They do com­pute:

At L.A. ‘hackathon,’ civic-minded coders put data to good use.

Los Angeles Times - - CALIFORNIA - By Soumya Kar­la­mangla soumya.kar­la­mangla@la­ Twit­ter: @skar­la­mangla

Peek­ing over the tops of their lap­top screens, Ray Salazar and On­jefu Efada tossed around ideas about how to help An­ge­lenos bet­ter con­nect with their govern­ment.

“They don’t know who their rep­re­sen­ta­tives are,” which makes it dif­fi­cult for them to report prob­lems, such as pol­lu­tion or bad roads, said Efada, a soft­ware de­vel­oper.

As they talked over the click­ing of key­boards, the pair con­sid­ered build­ing a smart­phone app that would have users en­ter their ad­dress to quickly de­ter­mine which elected of­fi­cials — such as coun­cil mem­bers and state leg­is­la­tors — rep­re­sent them, and how to con­tact them. The app might in­clude a tem­plate email that users could fill out and send to their rep­re­sen­ta­tive, said Salazar, an in­for­ma­tion se­cu­rity an­a­lyst.

Salazar and Efada were among hun­dreds of com­puter cod­ing ex­perts who delved into data on Los An­ge­les wa­ter us­age, trans­porta­tion, health and more as L.A.’s civic “hackathon” kicked off Satur­day at the De­part­ment of Wa­ter and Power head­quar­ters down­town. Most of the coders were hunched over lap­tops, with wa­ter bot­tles and cof­fee cups within reach.

The two-day event aims to use the skills of the city’s tech­nol­ogy sec­tor to im­prove res­i­dents’ qual­ify of life, said Los An­ge­les Mayor Eric Garcetti, who sees the event as part of a push to make city govern­ment more trans­par­ent.

Since he took of­fice in 2013, Garcetti has pub­lished city in­for­ma­tion on­line on top­ics such as bi­cy­cle lanes and graf­fiti cleanup, and he hired the city’s first chief data of­fi­cer.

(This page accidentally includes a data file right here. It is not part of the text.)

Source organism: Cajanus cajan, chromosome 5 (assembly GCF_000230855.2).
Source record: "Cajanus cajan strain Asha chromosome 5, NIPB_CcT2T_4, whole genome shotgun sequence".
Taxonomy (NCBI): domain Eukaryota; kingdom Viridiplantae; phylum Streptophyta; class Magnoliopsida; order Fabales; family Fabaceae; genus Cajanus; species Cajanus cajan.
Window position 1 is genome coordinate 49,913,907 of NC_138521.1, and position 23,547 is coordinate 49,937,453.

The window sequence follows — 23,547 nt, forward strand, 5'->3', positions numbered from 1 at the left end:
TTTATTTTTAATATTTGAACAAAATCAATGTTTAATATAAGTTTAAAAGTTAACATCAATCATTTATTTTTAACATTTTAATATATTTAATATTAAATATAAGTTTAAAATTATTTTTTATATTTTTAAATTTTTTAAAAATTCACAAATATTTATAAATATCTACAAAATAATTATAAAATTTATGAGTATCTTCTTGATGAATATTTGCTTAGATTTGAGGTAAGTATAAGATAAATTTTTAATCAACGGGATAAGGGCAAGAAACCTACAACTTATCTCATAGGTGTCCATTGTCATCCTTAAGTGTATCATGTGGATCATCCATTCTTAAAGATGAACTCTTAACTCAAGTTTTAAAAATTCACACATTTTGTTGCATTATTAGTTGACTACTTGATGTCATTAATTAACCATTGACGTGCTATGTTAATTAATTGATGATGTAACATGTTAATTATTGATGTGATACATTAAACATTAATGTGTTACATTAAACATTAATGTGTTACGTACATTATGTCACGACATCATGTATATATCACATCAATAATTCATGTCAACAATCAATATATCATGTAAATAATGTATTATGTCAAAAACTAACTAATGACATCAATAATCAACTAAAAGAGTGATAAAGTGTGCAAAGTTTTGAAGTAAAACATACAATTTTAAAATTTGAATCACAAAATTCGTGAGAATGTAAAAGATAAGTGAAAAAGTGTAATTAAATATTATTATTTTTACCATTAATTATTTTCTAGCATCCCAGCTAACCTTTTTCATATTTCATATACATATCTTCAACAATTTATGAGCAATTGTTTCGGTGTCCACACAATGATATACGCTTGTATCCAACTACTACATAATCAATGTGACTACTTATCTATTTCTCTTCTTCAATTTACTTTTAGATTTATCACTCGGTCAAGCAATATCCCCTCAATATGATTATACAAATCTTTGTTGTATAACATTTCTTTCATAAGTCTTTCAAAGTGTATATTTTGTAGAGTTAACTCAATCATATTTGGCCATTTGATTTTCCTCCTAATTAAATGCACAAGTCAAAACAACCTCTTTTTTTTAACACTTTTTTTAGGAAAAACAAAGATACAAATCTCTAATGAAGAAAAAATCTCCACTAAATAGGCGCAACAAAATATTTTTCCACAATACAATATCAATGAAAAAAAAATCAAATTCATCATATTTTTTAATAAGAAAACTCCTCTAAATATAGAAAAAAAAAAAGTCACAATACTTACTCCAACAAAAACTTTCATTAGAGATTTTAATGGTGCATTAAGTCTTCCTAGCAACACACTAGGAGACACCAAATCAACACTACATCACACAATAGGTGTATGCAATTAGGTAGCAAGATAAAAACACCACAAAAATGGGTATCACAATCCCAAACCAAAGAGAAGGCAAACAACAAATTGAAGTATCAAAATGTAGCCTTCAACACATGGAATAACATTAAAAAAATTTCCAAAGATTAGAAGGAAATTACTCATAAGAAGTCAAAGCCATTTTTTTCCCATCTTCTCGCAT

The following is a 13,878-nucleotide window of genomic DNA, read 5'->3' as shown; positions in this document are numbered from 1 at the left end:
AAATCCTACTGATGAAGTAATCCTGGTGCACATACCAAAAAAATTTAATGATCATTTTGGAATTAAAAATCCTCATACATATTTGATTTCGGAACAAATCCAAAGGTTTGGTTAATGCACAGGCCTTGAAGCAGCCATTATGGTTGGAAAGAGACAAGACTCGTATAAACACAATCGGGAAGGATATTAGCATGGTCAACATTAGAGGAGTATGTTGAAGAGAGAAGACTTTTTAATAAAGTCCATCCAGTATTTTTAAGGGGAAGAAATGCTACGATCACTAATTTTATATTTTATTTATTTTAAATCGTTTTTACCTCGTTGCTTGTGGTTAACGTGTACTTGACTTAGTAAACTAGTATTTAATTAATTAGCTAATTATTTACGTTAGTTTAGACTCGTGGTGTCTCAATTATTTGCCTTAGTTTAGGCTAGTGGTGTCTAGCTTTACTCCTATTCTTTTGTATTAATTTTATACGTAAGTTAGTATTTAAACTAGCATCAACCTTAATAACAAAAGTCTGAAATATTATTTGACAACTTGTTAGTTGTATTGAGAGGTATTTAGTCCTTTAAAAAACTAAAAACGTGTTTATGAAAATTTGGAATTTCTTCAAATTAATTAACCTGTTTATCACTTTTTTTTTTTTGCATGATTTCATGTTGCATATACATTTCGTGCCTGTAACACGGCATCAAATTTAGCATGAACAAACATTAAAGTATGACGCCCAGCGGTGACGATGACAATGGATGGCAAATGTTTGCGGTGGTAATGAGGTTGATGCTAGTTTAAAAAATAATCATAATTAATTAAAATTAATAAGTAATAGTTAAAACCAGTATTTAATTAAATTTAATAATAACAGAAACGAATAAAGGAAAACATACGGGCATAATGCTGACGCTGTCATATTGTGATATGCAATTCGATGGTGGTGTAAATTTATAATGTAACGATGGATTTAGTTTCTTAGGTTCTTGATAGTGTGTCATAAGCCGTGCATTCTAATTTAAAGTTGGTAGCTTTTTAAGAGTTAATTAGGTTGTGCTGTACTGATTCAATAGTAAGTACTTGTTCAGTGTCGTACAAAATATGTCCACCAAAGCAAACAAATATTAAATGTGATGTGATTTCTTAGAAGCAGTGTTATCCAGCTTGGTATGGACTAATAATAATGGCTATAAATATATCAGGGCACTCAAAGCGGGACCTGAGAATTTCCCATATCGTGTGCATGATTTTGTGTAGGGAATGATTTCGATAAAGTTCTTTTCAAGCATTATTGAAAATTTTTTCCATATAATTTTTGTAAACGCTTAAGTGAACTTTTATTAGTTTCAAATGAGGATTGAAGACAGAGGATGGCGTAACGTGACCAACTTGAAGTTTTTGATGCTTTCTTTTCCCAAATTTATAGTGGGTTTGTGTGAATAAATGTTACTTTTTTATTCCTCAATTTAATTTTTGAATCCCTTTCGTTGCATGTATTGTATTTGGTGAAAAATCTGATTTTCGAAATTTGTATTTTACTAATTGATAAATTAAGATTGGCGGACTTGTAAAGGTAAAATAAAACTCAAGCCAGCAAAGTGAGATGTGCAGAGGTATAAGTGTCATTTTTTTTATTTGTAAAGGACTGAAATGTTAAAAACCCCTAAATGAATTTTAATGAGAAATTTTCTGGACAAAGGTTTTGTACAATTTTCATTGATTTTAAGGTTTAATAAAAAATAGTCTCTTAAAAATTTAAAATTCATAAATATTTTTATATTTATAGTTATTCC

“Are you ready to solve some of L.A.’s big­gest chal­lenges?” Garcetti asked the crowd Satur­day morn­ing. He also asked au­di­ence mem­bers to shout out their ages, and iden­ti­fied the youngest par­tic­i­pant, 14, and the old­est, 84.

Satur­day also marked the third Na­tional Day of Civic Hack­ing, which is hosted in part by the White House and en­cour­ages peo­ple to cre­ate apps and ser­vices us­ing pub­lic data. This year, Los An­ge­les’ event was the largest regis­tered.

Projects will be judged Sun­day and a to­tal of $3,500 in cash prizes will be awarded to the win­ners, said An­thony Rollins, an or­ga­nizer with Hack for LA, which co­hosts the event with city of­fi­cials.

Stand­ing and gaz­ing at her ta­ble pa­pered with di­a­grams and lists, soft­ware en­gi­neer Machiko Ya­suda and her team were work­ing on fix­ing L.A.’s peren­nial prob­lem: com­mut­ing.

The team mem­bers were plan­ning how to build an app that would dis­play the best mode of trans­porta­tion to get some­where by com­bin­ing data on the lo­ca­tion of bike lanes and bike racks, the price of park­ing, neigh­bor­hood walk­a­bil­ity, and sub­way routes and fares.

She also wanted users to be able to in­put where they were ar­riv­ing from, so they could find out if there were an op­por­tu­nity to car­pool and split park­ing costs. The app could be used for events, par­ties, of­fices and schools, she said.

A few ta­bles over, Ruby Guillen was pre­par­ing to hun­ker down with her team.

Guillen, a Los An­ge­les County chil­dren’s so­cial worker, wants to cre­ate an anti-bul­ly­ing app so kids have a way to im­me­di­ately and anony­mously report bul­ly­ing at schools.

There cur­rently isn’t enough data on bul­ly­ing, she said. But if kids be­gin no­ti­fy­ing of­fi­cials through an app, that will gen­er­ate data — and there­fore a more com­plete pic­ture — on where and when bul­ly­ing oc­curs, which will help cre­ate a more sys­tem­atic so­lu­tion to the prob­lem, she said.

“If our app saves one kid, then, guess what, we did our job,” she said.

Pho­to­graphs by Ir­fan Khan Los An­ge­les Times

PAR­TIC­I­PANTS IN L.A.’s civic “hackathon” share a light mo­ment while brain­storm­ing on the first day of the two-day event, which had hun­dreds of cod­ing ex­perts build­ing apps that could im­prove res­i­dents’ lives.

L.A.’S CHIEF data of­fi­cer, Abhi Ne­mani, left, and Mayor Eric Garcetti. “Are you ready to solve some of L.A.’s big­gest chal­lenges?” Garcetti asked the crowd.

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